If other players are being pedantic, it may be worth asking why they consider a historic anachronism disruptive to their campaign. If their reason is valid, they can work with the rest of the party to create a compromise instead of fighting. If they continue to be bothered by the detail, they might not be playing with the right group for them. The core book's GM tips say that the group should agree on how much historical accuracy is important to them, and it sounds like that particular convention game skipped that step. As a (minor) part of the community, I apologize if one of my sodales has been unpleasant.

On topic: I'd say if you want your character to be an actor, the easiest way to do it is just give them a dang Profession. I do not own my own copy of A&A yet, so without any expanded mechanics for creating art, that's how I'd build a character for that.

When it started I thought Enchanting (Ability) and Performance Magic(Ability) didn't apply to professions. They don't apply to Language, however they both use "storytelling" as examples and 'storytelling' is a language specialty. I was trying to avoid buying yet more skills and being way underpowered compared to the Magus that has a million mistories based off Artes Liberales.

What I'm running with is Craft and a generic Performance is Language, with a secondary Leadership roll if trying to inspire, Guile if feigning other Emotions. Basing the mystery off Language. The quest for Story Magic is based off Language.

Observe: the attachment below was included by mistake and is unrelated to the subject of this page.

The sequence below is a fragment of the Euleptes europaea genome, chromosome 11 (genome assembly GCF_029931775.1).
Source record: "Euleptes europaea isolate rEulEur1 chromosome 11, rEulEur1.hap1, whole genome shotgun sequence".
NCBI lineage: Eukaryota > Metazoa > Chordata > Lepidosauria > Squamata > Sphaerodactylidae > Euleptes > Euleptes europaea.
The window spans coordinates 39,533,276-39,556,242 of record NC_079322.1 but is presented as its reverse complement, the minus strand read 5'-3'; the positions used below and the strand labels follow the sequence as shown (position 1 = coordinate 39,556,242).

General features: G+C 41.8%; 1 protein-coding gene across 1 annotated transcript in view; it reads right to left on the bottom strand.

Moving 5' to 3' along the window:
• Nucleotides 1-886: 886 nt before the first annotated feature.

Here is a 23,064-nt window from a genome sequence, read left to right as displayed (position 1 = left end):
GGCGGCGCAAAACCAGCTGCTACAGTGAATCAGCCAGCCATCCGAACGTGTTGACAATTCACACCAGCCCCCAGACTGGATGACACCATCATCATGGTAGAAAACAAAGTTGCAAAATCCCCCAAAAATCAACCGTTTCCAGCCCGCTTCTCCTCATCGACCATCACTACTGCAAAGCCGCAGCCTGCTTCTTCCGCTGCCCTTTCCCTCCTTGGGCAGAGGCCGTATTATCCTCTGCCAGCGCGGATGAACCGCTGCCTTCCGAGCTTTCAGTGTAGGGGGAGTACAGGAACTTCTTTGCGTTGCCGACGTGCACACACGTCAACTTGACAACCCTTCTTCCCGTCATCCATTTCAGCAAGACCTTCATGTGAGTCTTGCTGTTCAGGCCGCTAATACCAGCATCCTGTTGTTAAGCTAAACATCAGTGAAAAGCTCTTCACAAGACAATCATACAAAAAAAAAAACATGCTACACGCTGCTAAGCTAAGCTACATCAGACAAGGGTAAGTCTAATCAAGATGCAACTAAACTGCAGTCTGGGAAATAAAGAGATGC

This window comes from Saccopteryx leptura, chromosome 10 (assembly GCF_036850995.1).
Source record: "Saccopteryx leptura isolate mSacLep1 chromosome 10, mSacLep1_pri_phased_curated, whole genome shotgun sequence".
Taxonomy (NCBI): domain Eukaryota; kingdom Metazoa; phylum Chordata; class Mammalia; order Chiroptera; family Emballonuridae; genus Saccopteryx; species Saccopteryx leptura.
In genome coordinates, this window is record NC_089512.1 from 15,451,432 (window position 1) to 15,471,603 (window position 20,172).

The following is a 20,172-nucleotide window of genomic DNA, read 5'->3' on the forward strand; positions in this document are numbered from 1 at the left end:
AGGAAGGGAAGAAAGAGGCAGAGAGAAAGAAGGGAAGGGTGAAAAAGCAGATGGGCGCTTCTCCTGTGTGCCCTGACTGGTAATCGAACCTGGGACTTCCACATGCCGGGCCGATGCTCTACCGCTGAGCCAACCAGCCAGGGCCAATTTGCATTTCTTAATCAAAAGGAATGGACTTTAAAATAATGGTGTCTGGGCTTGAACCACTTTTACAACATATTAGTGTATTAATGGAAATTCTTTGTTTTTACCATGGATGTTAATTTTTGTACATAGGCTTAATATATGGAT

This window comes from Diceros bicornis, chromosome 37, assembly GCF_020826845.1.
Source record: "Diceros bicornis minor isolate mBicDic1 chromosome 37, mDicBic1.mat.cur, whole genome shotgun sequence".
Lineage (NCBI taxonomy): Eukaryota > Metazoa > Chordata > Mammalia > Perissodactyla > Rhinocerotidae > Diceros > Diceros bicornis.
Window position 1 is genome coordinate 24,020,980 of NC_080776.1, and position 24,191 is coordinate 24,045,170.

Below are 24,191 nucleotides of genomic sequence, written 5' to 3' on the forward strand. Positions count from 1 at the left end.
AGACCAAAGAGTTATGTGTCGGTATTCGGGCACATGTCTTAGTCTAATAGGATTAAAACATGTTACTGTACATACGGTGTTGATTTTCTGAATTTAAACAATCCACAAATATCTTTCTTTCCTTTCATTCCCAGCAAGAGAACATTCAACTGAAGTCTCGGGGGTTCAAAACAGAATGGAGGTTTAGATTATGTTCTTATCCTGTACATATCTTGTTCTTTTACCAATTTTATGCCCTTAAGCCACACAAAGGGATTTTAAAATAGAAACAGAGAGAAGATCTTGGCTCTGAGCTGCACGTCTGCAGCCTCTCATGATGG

So the mystery "Story Book Magic" is Numerology that uses an encyclopaedia/lexicon or a chronicle (chronicles were popular to write). Substitute Artes Liberales(Arithmetic) with Language(storytelling), it caps out 7 (6 with a specialisation), so I'm thinking a Particular Language + Particular Lore would be fine. Replace MT with FM.

Then you can design Tropes... story telling equivalent to Rotes :laughing:

Spells have variable charm slots when creating. To make it more generic 'Artistic Ability' is what's used for Tropes Lab Total. Artistic Quality of an existing piece the caster made is usable, though limit once ever used for a lab Total or something idk.

Then Casting Score depends on 'Performance Ability', silent and no gesture casting allows one to do a symbolic nod to the performance ability. Though if they want to add an actual artistic expression, they need to do enact or recite the charm. Charm bonus added to Casting Total, not Casting Score. All spells created are Faerie aligned.

Then Story Book Magic really it's "(Ability) Book Magic", Enchanting (Ability), Performance (Ability) replaces Story Magic if desired. I think it's too good for a minor, and not good enough for a major. Or maybe it is because of Charm flexibility.